Kathleen Hale’s essay collection, Kathleen Hale Is A Crazy Stalker (174 pages; Grove Press), presents a fascinating reflection on the sexual assault that shaped part of Hale’s life, as well as on humanity’s rapacity, Internet trolling, and mental illness. Although the collection of six non-fiction essays grapples with heavy topics, Hale’s self-deprecating humor helps to build and release tension, showcasing the irresistible charm of her writing.
In the book’s titular essay, Hale recounts the time she once visited a negative Good Reads reviewer’s house in an effort to make amends. The story takes multiple turns as Hale discovers the negative reviewer’s identity is not what she thought. Hale eventually finds herself in a haze of hate mail and online trolling, leading her down an obsessive Internet black hole. What grounds the essay is Hale’s unwavering self-awareness: she continually questions the power we have over our minds and impulses—especially as they spiral out of control. Hale exemplifies these shortcomings when she ends up in an all-women’s mental hospital. Sitting in a therapy group, she describes the illusion of sanity:
Always get the last word.
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The therapist urged us to stop. “What’s so funny?” she kept asking, and maybe we could have tried to explain it to her—the arrogance and self-delusion I’d just articulated—but instead we kept laughing.
“And I’m famous!” the toothless woman shouted, and the rest of us howled until our teeth clacked and our eyes brimmed with water…
Human impulse, whether it’s an obsession with reading hate mail to the point of an emotional breakdown or trying to understand our sometime predatory nature, provides a guiding thread connecting each essay. To make sense of the sexual assault she experienced in college, Kathleen turned her naive childhood fascination with animals into an obsession with predators and how best to defend herself against them. In “Prey,” her soul-barring essay on the strength of sexual assault survivors, the narrative offers scientific quotes about animal behavior interspersed with sections of the transcript from her rape trial. As in all of these essays, nothing is straightforward, but rather a swarming collection of thoughts, emotions, and humor, all skillfully constructed into a narrative. It’s impossible to walk away from the collection without sensing a tinge of madness, yet at the same time sympathetically identifying with the author’s voice.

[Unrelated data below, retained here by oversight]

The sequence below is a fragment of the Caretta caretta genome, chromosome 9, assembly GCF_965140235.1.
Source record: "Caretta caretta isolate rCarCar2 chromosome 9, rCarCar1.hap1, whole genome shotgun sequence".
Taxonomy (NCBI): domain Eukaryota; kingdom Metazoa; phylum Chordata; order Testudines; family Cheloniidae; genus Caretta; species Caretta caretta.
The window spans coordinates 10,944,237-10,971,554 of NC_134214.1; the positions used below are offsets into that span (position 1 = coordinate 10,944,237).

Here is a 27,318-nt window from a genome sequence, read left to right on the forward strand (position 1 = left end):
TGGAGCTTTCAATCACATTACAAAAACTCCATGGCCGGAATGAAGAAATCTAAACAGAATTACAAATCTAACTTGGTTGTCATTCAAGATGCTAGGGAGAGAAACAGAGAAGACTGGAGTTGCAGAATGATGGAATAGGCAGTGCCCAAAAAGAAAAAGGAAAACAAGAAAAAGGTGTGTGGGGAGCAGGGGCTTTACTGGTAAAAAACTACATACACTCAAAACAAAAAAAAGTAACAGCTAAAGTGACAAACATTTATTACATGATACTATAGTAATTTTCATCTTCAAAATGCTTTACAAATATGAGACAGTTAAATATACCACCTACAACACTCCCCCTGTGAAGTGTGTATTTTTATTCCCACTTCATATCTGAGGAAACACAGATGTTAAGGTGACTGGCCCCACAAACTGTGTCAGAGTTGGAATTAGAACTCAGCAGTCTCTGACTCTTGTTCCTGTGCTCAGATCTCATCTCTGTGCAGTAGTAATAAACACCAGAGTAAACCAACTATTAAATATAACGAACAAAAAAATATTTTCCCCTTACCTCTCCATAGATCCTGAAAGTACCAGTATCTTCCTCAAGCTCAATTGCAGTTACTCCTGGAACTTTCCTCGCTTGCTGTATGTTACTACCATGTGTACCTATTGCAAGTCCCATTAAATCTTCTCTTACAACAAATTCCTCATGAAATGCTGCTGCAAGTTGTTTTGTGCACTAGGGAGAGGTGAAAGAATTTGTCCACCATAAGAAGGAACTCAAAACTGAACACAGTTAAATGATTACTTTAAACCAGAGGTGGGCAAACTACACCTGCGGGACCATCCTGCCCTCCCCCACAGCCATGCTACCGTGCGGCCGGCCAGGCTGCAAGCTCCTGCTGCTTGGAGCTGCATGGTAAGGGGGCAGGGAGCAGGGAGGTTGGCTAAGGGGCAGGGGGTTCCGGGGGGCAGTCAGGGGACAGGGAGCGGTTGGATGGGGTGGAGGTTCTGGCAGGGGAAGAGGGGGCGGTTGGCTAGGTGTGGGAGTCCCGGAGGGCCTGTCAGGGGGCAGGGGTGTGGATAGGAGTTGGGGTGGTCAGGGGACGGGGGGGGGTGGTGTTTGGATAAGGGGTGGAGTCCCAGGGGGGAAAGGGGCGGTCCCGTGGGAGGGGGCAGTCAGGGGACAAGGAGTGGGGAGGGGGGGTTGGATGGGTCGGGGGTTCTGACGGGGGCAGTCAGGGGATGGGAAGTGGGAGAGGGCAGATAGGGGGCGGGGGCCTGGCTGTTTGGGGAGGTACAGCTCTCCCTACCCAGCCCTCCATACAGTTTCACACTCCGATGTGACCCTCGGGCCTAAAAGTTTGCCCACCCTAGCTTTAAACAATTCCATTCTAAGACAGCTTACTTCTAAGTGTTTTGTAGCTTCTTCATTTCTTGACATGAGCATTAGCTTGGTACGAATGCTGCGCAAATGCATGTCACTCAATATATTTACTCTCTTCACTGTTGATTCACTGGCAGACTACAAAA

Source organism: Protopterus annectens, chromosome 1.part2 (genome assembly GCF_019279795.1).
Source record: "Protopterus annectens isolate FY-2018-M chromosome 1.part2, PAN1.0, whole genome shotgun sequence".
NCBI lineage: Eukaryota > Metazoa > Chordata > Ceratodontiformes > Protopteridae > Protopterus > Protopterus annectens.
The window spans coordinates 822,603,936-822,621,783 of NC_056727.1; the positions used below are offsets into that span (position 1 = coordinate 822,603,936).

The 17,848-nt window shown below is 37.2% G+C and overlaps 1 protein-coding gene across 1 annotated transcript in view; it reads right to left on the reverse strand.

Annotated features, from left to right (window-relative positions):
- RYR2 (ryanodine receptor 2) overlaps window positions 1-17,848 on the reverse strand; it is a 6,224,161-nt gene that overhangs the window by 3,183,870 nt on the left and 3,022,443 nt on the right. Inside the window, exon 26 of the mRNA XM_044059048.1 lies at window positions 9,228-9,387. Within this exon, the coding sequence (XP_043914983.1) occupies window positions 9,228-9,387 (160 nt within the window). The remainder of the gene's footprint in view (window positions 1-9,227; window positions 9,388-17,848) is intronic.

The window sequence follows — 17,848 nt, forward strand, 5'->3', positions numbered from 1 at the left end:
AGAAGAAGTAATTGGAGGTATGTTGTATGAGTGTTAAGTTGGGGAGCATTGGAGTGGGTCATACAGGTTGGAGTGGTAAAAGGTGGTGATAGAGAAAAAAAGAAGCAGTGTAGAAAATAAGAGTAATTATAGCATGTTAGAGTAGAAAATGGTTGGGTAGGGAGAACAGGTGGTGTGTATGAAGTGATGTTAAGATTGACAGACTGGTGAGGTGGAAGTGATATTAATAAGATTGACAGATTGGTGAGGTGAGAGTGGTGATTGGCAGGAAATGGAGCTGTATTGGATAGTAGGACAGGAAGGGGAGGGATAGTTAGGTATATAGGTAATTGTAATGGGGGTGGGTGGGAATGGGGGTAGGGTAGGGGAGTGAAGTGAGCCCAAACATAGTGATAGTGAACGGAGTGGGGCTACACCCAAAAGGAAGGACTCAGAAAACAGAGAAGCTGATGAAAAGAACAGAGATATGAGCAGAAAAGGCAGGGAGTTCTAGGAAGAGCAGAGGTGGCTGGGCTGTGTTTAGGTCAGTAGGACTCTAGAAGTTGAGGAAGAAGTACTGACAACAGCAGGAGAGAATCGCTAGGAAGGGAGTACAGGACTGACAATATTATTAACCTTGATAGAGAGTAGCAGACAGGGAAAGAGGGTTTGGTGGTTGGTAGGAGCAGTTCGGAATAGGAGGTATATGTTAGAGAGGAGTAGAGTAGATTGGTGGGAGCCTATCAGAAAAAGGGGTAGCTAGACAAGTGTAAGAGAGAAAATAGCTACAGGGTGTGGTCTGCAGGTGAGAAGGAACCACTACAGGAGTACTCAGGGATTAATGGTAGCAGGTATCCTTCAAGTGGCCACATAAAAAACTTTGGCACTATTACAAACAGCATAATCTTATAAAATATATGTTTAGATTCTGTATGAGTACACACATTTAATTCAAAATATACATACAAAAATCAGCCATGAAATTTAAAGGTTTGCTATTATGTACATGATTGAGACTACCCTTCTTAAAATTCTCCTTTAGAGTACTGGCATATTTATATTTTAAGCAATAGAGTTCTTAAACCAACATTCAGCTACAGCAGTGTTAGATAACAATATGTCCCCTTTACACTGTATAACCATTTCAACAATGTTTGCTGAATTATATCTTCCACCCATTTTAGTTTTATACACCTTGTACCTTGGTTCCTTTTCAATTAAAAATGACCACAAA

Perhaps the self-identification stems from Hale’s dissection of something so innate to humanity: our inclination to be compelled by our impulses, behavior which is not dissimilar to animals. Hale’s fascination with animals continues in “Cricket,” when she attends the Miss America Pageant in Atlantic City. The contestants are compared to animals in the wild:
On the big screen, I caught a glimpse of Miss Alaska, smiling brightly like she’d won and hugging all the other losers, their heads tipped back in jubilee, teeth bared.
Primates smile to submit; if a beta meets an alpha in the wild, he shows his teeth to indicate his inferior rank. It’s called a fear grin. Sociologists say human women smile more than men because there lower social status motivates deference. They smile to indicate attentiveness to the needs, goals, and accomplishments of those who are more powerful.
If I’d learned anything in Atlantic City, it’s that girl were expected to lose like winners and win like losers.
This essay presents a tour of the intricacies of the pageant, including its sexism, racism, and fixation with beauty. Perhaps most interesting of all, Hale herself proves not immune to the pageant’s toxic culture. She is brutally honest when she admits to engaging in harsh criticism of the contestants. Like most great writers of nonfiction, she is acutely aware of her flaws; in the end, she finds herself the most ridiculous of all.
Hale’s collection does not fail to shock. Her maze of a mind brings her to strange locales, including Snowflake, Arizona, where an environmentally ill community lives in isolation; Okeechobee, Florida to kill feral hogs; and the hills of Griffith Park in Los Angeles to hunt a coyote. She recounts these experiences with a humorous edge. Hale’s fascinating essays challenge readers to examine and perhaps even embrace the animal nature in everyone –– the mania, the moments of obsession, the pull of emotions.